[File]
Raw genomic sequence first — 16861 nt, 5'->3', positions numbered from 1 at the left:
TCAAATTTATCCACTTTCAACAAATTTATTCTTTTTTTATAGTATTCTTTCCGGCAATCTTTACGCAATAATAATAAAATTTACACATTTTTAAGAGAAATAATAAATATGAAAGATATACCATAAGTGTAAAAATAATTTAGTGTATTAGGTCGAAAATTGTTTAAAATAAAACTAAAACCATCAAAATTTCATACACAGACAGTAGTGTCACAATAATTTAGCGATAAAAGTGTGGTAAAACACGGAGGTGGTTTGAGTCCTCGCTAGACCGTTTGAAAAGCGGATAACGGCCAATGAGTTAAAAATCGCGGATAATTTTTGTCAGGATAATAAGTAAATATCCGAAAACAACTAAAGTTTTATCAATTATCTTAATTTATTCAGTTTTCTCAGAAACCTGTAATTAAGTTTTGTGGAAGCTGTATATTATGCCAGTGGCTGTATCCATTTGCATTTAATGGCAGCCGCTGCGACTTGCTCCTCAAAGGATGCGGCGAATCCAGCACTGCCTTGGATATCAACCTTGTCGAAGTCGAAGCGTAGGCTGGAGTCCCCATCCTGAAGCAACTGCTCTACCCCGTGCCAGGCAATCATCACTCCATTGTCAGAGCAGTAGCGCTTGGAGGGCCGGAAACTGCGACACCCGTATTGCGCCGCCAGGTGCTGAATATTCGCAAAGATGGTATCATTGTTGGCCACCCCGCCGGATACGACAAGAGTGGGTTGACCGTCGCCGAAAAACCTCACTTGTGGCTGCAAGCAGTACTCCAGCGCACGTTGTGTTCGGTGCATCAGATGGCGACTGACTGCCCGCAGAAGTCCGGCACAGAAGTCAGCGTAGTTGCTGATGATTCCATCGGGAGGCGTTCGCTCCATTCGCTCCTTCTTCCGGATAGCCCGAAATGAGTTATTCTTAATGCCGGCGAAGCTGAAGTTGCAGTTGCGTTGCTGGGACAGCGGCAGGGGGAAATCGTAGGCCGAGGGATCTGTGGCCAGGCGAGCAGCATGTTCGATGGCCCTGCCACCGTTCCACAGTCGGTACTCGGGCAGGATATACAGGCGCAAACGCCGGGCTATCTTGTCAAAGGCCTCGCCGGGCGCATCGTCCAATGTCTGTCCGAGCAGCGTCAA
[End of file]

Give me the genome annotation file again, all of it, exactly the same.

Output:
Raw genomic sequence first — 16861 nt, 5'->3', positions numbered from 1 at the left:
TCAAATTTATCCACTTTCAACAAATTTATTCTTTTTTTATAGTATTCTTTCCGGCAATCTTTACGCAATAATAATAAAATTTACACATTTTTAAGAGAAATAATAAATATGAAAGATATACCATAAGTGTAAAAATAATTTAGTGTATTAGGTCGAAAATTGTTTAAAATAAAACTAAAACCATCAAAATTTCATACACAGACAGTAGTGTCACAATAATTTAGCGATAAAAGTGTGGTAAAACACGGAGGTGGTTTGAGTCCTCGCTAGACCGTTTGAAAAGCGGATAACGGCCAATGAGTTAAAAATCGCGGATAATTTTTGTCAGGATAATAAGTAAATATCCGAAAACAACTAAAGTTTTATCAATTATCTTAATTTATTCAGTTTTCTCAGAAACCTGTAATTAAGTTTTGTGGAAGCTGTATATTATGCCAGTGGCTGTATCCATTTGCATTTAATGGCAGCCGCTGCGACTTGCTCCTCAAAGGATGCGGCGAATCCAGCACTGCCTTGGATATCAACCTTGTCGAAGTCGAAGCGTAGGCTGGAGTCCCCATCCTGAAGCAACTGCTCTACCCCGTGCCAGGCAATCATCACTCCATTGTCAGAGCAGTAGCGCTTGGAGGGCCGGAAACTGCGACACCCGTATTGCGCCGCCAGGTGCTGAATATTCGCAAAGATGGTATCATTGTTGGCCACCCCGCCGGATACGACAAGAGTGGGTTGACCGTCGCCGAAAAACCTCACTTGTGGCTGCAAGCAGTACTCCAGCGCACGTTGTGTTCGGTGCATCAGATGGCGACTGACTGCCCGCAGAAGTCCGGCACAGAAGTCAGCGTAGTTGCTGATGATTCCATCGGGAGGCGTTCGCTCCATTCGCTCCTTCTTCCGGATAGCCCGAAATGAGTTATTCTTAATGCCGGCGAAGCTGAAGTTGCAGTTGCGTTGCTGGGACAGCGGCAGGGGGAAATCGTAGGCCGAGGGATCTGTGGCCAGGCGAGCAGCATGTTCGATGGCCCTGCCACCGTTCCACAGTCGGTACTCGGGCAGGATATACAGGCGCAAACGCCGGGCTATCTTGTCAAAGGCCTCGCCGGGCGCATCGTCCAATGTCTGTCCGAGCAGCGTCAA